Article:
Ah, I did something vaguely similar for lulz a few months ago with a ThinkPad X61 tablet - the hard disks have accelerometers in them.
A few minutes dorkily waving the laptop around showed how the values changed, and I discovered the range differences were so straightforward I was able to compute the device orientation (which way is facing up) using a simple shell script!
Five (okay, maybe ten) minutes later, and X11 was happily rotating and inverting the display automatically as I flipped the thing around. (Seeing Chrome auto-flip exactly like an tablet does (albeit with nice animations) was neat.)
...with one caveat. Every single orientation change made the backlight kick off and back on again.
Tons of printk() debugging was insufficient to fully track down what was causing it. My "solution" was to neuter the bits of KMS that actually did the low-level DPMS calls - the result was some mildly scary display tearing in certain circumstances, but the backlight didn't flicker anymore.
Unfortunately, 'xset dpms force standby' (or 'suspend') no longer worked either - and nothing else that put the display to sleep via DPMS did either. Woops.
libdrm, KMS, DRM and X11 are a mess.
(As for what I was unable to get to the bottom of - something at the X11 level was deciding in certain circumstances that some rotates required "full GPU hard resets" and other rotates didn't. For example rotating left was fine, but rotating right was not. And inverting was fine but switching back to normal was not. But, get this, _if I had an external display attached_ (or had the VGA port forced-on), rotating left and right were both fine! Given that I was able to later reproduce this behavior on both an Intel and AMD system, this is why I glare at KMS/DRM and call them a mess.)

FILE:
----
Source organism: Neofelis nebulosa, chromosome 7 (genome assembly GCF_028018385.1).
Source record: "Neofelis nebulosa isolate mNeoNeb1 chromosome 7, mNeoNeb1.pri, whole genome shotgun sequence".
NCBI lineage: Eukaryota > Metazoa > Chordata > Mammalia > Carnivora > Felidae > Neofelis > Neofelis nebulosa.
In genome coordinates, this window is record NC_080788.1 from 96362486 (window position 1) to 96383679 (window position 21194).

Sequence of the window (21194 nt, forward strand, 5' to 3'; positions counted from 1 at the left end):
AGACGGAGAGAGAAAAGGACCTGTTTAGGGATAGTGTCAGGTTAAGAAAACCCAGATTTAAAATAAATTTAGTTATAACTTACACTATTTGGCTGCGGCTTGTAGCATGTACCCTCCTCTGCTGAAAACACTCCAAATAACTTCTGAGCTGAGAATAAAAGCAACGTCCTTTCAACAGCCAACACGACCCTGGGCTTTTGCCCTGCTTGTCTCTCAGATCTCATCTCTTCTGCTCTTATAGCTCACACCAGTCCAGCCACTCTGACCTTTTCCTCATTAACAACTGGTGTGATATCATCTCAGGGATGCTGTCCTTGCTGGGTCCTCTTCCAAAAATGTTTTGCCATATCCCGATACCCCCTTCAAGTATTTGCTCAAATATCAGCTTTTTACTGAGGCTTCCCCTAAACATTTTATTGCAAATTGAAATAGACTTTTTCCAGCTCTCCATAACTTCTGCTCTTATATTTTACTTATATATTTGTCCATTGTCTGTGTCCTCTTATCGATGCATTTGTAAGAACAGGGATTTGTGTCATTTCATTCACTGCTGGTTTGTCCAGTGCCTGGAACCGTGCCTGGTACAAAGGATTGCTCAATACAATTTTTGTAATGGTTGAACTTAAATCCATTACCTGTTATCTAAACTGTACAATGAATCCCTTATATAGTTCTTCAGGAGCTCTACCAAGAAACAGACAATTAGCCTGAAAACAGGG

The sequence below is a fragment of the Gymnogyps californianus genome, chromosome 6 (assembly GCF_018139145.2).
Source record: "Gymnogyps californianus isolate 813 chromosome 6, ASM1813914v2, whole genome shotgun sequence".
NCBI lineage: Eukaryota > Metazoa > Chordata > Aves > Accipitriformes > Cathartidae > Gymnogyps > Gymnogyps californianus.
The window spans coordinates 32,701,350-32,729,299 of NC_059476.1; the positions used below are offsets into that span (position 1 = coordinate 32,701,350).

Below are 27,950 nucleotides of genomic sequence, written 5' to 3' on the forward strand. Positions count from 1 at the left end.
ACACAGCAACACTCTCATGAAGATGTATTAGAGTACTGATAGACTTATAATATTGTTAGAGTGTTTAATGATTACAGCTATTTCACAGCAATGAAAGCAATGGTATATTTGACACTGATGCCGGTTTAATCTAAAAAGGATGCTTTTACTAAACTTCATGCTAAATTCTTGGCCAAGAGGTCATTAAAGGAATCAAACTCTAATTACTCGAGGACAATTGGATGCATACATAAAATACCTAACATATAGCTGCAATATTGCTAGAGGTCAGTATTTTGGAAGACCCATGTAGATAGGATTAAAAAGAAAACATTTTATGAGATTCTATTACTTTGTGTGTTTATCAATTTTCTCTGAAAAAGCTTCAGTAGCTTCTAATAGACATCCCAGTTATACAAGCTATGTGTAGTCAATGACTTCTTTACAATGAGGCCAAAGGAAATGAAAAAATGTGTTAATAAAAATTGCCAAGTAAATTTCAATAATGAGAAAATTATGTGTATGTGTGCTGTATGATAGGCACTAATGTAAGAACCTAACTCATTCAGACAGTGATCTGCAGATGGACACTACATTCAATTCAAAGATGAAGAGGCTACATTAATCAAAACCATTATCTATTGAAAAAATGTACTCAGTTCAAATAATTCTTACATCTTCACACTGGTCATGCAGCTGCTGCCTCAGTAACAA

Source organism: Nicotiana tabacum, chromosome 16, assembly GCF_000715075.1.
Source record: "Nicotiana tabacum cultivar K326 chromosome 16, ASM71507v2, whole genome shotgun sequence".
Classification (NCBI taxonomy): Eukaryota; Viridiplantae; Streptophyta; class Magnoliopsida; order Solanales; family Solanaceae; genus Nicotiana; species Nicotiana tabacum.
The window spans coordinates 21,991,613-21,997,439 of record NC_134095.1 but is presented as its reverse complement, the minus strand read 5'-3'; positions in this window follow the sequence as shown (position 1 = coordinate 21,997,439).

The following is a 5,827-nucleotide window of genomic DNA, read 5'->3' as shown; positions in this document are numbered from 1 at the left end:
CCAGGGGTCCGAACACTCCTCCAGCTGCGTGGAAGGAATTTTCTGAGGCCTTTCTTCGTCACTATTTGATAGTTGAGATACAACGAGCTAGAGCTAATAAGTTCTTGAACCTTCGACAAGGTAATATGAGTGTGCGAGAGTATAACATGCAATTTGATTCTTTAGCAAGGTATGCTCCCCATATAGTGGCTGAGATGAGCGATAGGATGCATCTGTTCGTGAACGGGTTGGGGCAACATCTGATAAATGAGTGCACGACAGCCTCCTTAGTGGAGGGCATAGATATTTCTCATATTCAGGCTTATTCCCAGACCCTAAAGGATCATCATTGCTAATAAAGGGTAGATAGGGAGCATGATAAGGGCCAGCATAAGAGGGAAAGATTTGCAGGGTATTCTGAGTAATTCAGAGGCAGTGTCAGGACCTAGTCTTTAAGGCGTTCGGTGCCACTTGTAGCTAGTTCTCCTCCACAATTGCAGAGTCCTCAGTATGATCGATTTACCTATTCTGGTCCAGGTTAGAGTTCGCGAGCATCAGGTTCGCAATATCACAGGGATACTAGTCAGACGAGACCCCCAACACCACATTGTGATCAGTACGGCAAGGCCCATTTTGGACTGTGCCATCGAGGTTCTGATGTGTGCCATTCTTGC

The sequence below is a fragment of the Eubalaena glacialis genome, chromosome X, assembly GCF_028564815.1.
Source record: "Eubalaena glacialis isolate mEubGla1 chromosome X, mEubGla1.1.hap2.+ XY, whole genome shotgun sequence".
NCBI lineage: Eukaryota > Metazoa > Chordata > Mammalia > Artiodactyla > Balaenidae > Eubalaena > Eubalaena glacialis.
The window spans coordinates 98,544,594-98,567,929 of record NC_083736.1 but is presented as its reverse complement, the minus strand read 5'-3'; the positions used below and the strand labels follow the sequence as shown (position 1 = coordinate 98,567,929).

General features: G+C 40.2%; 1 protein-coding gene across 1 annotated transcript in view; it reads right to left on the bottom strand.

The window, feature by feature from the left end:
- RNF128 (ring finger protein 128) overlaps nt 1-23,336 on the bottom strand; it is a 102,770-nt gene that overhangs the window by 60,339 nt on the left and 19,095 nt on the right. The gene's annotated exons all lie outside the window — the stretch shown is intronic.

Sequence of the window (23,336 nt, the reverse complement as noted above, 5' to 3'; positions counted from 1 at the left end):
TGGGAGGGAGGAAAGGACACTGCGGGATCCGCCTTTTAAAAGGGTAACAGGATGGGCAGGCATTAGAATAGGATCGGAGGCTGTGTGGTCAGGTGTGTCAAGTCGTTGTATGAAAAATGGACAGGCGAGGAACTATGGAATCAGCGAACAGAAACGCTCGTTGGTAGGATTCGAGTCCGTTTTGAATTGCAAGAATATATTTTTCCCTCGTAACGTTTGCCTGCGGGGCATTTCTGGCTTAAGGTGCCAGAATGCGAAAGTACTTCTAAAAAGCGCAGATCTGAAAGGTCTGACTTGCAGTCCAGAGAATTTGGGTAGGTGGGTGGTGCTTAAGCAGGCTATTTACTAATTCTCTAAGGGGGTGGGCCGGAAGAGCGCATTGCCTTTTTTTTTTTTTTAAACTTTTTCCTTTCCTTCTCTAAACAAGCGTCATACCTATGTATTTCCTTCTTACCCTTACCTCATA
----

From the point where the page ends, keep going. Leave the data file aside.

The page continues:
spoiler: has zero to do with quantum entanglement. The author thought that was funny? Cool though
The huge range of solutions that developers with different backgrounds will come up with is evidenced by the fact that when I read this...
The code is pretty straightforward. It opens up a socket to the host, then for each motion update it creates a MotionData value, sets the properties on it, encodes it into JSON and sends it to the script running in Blender. It reads any data the host sends and discards it.
...my first thought was why JSON? I'd be curious to know the reasoning, since if I wanted to do this same task, I'd just send the values directly as binary --- 4-byte floats seem the natural choice here, since that's the representation both sides ultimately want. Also, this protocol is clearly unidirectional, so there's no need to even bother with the other direction.
I recently started learning about how powerful Blender’s python API is. I have a YouTube channel that people support through donations, and every month I send out little 3D printed objects as a thank you gift. I wanted to include a 3D printed little thank you card with each person’s name on it, but obviously I can’t take the time to model a unique card for each person.
After just a few hours of playing around I was able to set up a python script that reads people’s names out of a CSV file, launches Blender as a background process, generates a model of a little plate with text on it thanking a person by name, exports that model as an STL, calls up Slic3r (which can also be run headlessly) to generate the gcode for the printer, and then finally uploads that file to my 3D printer.
Previously I was writing people little notes by hand. Not only is this much cooler, it takes considerably less work from me. I just run a single command to execute the script and then walk over to my printer and hit “print”. A couple hours later I have a pile of little thank you cards.
I really think Blender is the crown jewel of open source software.
Reminds me of when I was playing with an Oculus Rift DK2 kit: